• More than a third of European consumers would move bank if their existing bank didn’t offer up-to-date technology to aid interaction;

• Nearly a third are already embracing mobile payments, while a fifth are already using wearables and crypto-currency to pay; and

• Almost a fifth would buy banking services from challengers such as Google, Facebook and Amazon.

Banks of course hardly have their heads in the sand and are paying more than lip service to making payments seamless for their customers. Just one example recently, from this bank, ANZ, was a step towards a genuinely virtual credit card.

When a credit card is lost or stolen, the new ‘card’ can be remotely loaded onto the mobile payment device. With Apple Pay and Android Pay, many customers are rarely reaching for the ‘plastic’ anymore, using the phone to tap’n’go, so this is a logical step.

ANZ’s head of products, Katherine Bray, described the move as another milestone down the road to fully digital payments.

Banks also have an offensive opportunity: the survey Skinner cited found one in three consumers said they would consider buying energy for their home from a bank. The same figure agreed on personal data storage while 30 per cent said they would purchase broadband services from their bank.


Banks also appear to have an opportunity to leverage their trust dividend – despite the recent history of scandals and poor behaviour.

Skinner noted across Europe, 97 per cent of those surveyed said they were happy for banks to use their data to offer them a wider range of services. Moreover:

• Almost three in five (59 per cent) would be happy for their bank to use their data to lower their mortgage premium;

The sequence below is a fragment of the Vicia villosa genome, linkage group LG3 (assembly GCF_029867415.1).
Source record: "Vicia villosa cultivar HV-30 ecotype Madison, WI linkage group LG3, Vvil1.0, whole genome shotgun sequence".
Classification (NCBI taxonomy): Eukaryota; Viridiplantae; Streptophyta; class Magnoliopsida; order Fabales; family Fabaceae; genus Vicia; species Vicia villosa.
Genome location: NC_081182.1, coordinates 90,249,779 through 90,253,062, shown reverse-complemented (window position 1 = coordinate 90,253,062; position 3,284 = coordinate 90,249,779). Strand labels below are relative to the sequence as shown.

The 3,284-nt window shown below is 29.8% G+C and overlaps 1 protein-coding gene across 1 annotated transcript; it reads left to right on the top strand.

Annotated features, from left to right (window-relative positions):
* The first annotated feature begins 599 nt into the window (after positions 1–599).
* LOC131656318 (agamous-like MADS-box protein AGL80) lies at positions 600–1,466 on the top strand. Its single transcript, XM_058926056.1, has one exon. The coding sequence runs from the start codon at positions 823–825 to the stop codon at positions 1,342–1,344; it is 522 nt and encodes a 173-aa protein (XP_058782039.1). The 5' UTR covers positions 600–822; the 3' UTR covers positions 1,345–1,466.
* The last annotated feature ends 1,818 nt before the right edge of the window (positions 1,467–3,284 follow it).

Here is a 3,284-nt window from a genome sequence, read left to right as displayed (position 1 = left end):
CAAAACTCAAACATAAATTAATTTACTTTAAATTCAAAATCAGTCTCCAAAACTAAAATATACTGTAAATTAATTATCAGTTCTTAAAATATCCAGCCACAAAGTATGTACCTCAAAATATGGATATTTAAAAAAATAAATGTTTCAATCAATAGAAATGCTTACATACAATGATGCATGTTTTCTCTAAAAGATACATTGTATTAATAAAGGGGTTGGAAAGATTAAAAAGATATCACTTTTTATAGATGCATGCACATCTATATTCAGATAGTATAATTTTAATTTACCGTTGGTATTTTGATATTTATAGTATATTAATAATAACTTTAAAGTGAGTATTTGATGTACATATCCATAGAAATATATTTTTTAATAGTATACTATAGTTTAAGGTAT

• Nearly half (47 per cent) of consumers would allow banks to use their data to recommend relevant products and services; and

• More than two in five (44 per cent) want their data used by banks to keep them informed of their spending habits and offer relevant advice.

More than a third (36 per cent) would like their data used by banks to amend their credit rating

The study Skinner refers to was commissioned by Fujitsu and carried out by independent research company, Coleman Parkes Research, between November and December 2015.

Skinner notes firms like Facebook, Apple, Amazon have the same aim as banks: make it easy, cheap and convenient to pay whilst engaged in entertainments, sharing and fun.

Interestingly, Skinner can see a world where the tables are turned from the Argus era: while the might be squeezed on margin by the behemoths, the traditional card schemes like Visa and MasterCard might be squeezed out.

The future is not clear. As the more than decade long reform of payments in Australia had demonstrated, payments ecosystems are incredibly complex and it’s not easy to work out who should pay what.

Ideally, as more players enter the system, consumers and merchants should pay less. And they should be able to pay more easily. In theory.

Andrew Cornell is managing editor at BlueNotes

The views and opinions expressed in this communication are those of the author and may not necessarily state or reflect those of ANZ.